Tue Apr 20 23:23:57 UTC 2010
Having multiple databases gives you the opportunity to setup different DB
admins and therefore sandbox each site from each others' tables. A malicious
script or accidental and dangerous query has less chance of damaging tables
of other sites' DBs it doesn't have access to. But at the same time, you
trade off the convenience of being able to do comprehensive backup and
restore of the one-and-only DB.
On Thu, Aug 19, 2010 at 11:53 AM, Brian Layman <Brian at thecodecave.com>wrote:
> I agree with Jacob. With the old school b5media, we'd done it both ways.
> While running separate installations of WordPress, we'd peaked at around
> live blogs. What that does is create a nightmare for file handling on your
> servers. Let's guess at WordPress having 800 files when looking at themes
> and plugins combined. Running separate WP instances, that's roughly 800 *
> 300 = 240,000 different files the server has to deal with and hopefully
> cache rather than load off of the hard drives. Compare that with a
> multi-site install - 800 files total. Obviously from a file perspective, a
> singe directory is easier to deal with. We'd even experimented using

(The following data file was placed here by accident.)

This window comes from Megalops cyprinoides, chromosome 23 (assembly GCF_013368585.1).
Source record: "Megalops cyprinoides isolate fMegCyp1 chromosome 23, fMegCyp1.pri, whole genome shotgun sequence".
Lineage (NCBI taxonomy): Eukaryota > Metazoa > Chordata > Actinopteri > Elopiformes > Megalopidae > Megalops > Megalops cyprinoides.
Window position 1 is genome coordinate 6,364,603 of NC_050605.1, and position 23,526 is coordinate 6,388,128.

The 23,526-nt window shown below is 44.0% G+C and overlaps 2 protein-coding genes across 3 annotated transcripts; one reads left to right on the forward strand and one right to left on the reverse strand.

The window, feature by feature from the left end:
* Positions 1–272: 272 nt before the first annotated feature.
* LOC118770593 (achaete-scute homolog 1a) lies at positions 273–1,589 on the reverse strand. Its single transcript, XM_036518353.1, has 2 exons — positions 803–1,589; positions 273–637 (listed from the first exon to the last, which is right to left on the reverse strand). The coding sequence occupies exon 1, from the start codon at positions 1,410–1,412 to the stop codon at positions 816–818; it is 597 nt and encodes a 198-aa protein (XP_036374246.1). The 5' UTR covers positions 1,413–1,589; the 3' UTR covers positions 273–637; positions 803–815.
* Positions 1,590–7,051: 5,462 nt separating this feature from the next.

> soft-links to serve the same files and get around this before WPMU had
> matured. Also of consideration is what will happen when you update to a
> newer version of wordpress. NSF will take lots of resources when it tries
> to sync up all of the changes across all of the servers.
> The database faces similar issues. Creating a single database with 11 * 300
> = 3300 tables can cause its own set of headaches as a "show tables" in a
> random plugin causes your whole site to pause. Mike & Scribu nailed it.
> HyperDB will become your close personal friend.
> Not using MS means you can have each blog admin/author be truly in charge
> their site and opens up configurations options blocked by the nature of MS
> and eliminates some security concerns as well. I imagine that came into
> play in your decision.
> Backups regimes are easy enough. You'll want to create a table of installs
> etc you can run off of. That way you'll know all the install directories
> database names. And then you can just iterate them. I have my own scripts
> you could modify for this purpose if you like.
> lol you're making me all nostalgic now...
> Brian Layman
> eHermits, Inc.
> TheCodeCave.com / eHermitsInc.com / twitter.com/BrianLayman /
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